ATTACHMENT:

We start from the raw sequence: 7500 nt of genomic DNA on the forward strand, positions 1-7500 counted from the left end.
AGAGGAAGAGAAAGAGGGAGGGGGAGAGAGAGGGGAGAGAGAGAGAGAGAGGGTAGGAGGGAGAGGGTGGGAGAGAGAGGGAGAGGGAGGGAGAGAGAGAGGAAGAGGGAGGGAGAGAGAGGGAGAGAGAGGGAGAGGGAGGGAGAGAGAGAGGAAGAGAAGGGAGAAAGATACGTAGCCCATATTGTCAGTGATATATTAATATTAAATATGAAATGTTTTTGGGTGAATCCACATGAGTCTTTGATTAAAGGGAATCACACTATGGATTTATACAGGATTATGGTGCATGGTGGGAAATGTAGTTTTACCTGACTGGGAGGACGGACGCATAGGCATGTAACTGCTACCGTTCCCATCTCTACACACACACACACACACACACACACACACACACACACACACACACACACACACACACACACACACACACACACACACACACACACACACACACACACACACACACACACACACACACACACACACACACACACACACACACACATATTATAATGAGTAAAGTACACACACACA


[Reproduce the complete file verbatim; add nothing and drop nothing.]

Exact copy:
We start from the raw sequence: 7500 nt of genomic DNA on the forward strand, positions 1-7500 counted from the left end.
AGAGGAAGAGAAAGAGGGAGGGGGAGAGAGAGGGGAGAGAGAGAGAGAGAGGGTAGGAGGGAGAGGGTGGGAGAGAGAGGGAGAGGGAGGGAGAGAGAGAGGAAGAGGGAGGGAGAGAGAGGGAGAGAGAGGGAGAGGGAGGGAGAGAGAGAGGAAGAGAAGGGAGAAAGATACGTAGCCCATATTGTCAGTGATATATTAATATTAAATATGAAATGTTTTTGGGTGAATCCACATGAGTCTTTGATTAAAGGGAATCACACTATGGATTTATACAGGATTATGGTGCATGGTGGGAAATGTAGTTTTACCTGACTGGGAGGACGGACGCATAGGCATGTAACTGCTACCGTTCCCATCTCTACACACACACACACACACACACACACACACACACACACACACACACACACACACACACACACACACACACACACACACACACACACACACACACACACACACACACACACACACACACACACACACACACACACACACACACACATATTATAATGAGTAAAGTACACACACACA